Researchers use novel analysis technique to help solve Beagle 2 mystery

Posted by pt91 at Nov 11, 2016 12:01 AM |
Study finds Mars lander deployed at least three or all four of its solar panels

Issued by University of Leicester Press Office on 10 November 2016

‘We are delighted to say that we have gone way beyond the original plan to reach this exciting conclusion that Beagle 2 did not crash, but landed and probably deployed most of its panels. Hopefully these results help to solve a long held mystery and will benefit any future missions to Mars.’- Nick Higgett, De Montfort University

‘This unique University collaboration between space scientists and digital designers allowed the reflection analysis concept to be put into practice and tested and ultimately produce these exciting results,’ - Professor Mark Sims, University of Leicester

Images using new analysis technique and archive imagery of Beagle 2 available to download from: https://www.dropbox.com/sh/3f0jtpnl0q9elqi/AADNoZ27_C8KZMBrL6UymBERa?dl=0

Archive video for Beagle 2 mission (Animations credit as: ‘All Rights Reserved Beagle 2’): https://www.dropbox.com/sh/n0yh64po8b4q7gd/AABNqqpuyuJENDgiTVtqleLRa?dl=0

Watch or embed a video interview with Professor Mark Sims about finding Beagle 2:

https://www.youtube.com/watch?v=iAKAJR4N6zQ

Scientists in Leicester have moved one step closer to understanding exactly what happened to the ill-fated Mars Lander Beagle 2, thanks to an innovative research technique.

The probe was discovered on the Red Planet in November 2014 but uncertainty surrounded what had caused its failure to communicate with Earth.

Now, a collaboration between De Montfort University and the University of Leicester, has used 3D modelling technology to reveal for the first time that Beagle 2 deployed at least three, and possibly all four, of the solar panels it was supposed to after touching down on the planet’s surface.

The finding will rewrite scientific knowledge about the stricken Lander – it was previously thought that perhaps only (as few as) two of the four solar panels had deployed.

Beagle 2 was part of the ESA Mars Express Mission launched in June 2003. Mars Express is still orbiting Mars and returning scientific data on the planet. Beagle 2 was successfully ejected from ESA’s Mars Express spacecraft on 19 December 2003 but failed to send a signal on Christmas Day - its scheduled landing day on Mars. It was presumed lost until over a decade later when the mystery of what happened to the mission was solved through images taken by NASA’s Mars Reconnaissance Orbiter (MRO).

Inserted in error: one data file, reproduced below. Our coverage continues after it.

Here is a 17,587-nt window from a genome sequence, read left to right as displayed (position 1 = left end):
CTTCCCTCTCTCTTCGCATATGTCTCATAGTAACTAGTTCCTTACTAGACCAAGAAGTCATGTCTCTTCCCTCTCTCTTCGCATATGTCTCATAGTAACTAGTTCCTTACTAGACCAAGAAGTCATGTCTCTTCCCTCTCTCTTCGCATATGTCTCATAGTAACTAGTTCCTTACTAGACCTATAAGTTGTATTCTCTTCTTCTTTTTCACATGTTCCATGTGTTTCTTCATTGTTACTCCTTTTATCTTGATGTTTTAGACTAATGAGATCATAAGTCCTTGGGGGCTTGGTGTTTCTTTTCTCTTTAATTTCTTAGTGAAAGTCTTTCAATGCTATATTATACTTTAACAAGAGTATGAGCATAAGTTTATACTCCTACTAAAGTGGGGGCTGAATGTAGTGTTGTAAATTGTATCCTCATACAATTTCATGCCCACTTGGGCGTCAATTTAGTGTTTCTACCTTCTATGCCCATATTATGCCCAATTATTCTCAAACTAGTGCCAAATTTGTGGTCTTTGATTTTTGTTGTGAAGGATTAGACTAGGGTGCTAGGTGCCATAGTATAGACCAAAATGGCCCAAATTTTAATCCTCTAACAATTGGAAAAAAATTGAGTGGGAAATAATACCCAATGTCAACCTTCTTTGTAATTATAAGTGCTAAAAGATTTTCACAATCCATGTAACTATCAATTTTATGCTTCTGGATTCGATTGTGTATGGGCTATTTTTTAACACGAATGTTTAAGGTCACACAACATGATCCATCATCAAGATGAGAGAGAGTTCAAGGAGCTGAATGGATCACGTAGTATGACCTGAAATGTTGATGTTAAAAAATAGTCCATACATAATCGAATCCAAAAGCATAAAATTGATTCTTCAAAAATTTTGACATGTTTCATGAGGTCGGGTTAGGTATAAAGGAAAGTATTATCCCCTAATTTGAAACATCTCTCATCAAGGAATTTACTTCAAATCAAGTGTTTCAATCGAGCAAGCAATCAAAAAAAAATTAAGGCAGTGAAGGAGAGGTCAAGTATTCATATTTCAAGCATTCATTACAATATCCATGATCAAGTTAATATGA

Despite its detection, due to the small size of the lander and the resolution of the HiRISE camera on the MRO, the exact configuration of the lander on Mars was not clear - despite collection of 8 images of the lander and use of advanced image processing techniques.

Now the researchers from De Montfort University and the University of Leicester have worked together to come up with a new way to detect the configuration of the lander.

Professor Mark Sims, former Beagle 2 Mission Manager and Professor of Astrobiology and Space Instrumentation at the University of Leicester came up with the concept of “reflection analysis” - of matching simulated and real images of Beagle 2.

The technique is based on simulating possible configurations of the lander on the surface and comparing the light of the Sun reflected by the simulated lander with the unprocessed images available from the HiRISE camera at a number of different sun angles.

Professor Sims turned to a team at De Montfort University to realise his concept. Commercially available software used for 3D modelling, animation, visual effects and simulation design was adapted to enable this analysis.

Nick Higgett leader of the De Montfort University Simulation team said:  “This has been an exciting collaboration with the University of Leicester’s Space Research Centre. The De Montfort team were responsible for all the 3D simulation work to test the reflection analysis concept. In order to do this, our visualisation specialist Teodora Kuzmanova had to create a physically accurate 3D model of the Beagle 2 Mars Lander with surfaces that would accurately reflect virtual sunlight. The angle of the sun had to be simulated along with position of a virtual camera that could take pictures equivalent to NASA’s Reconnaissance Orbiter. Finally these images had to be pixelated to match the resolution of the Orbiter’s images.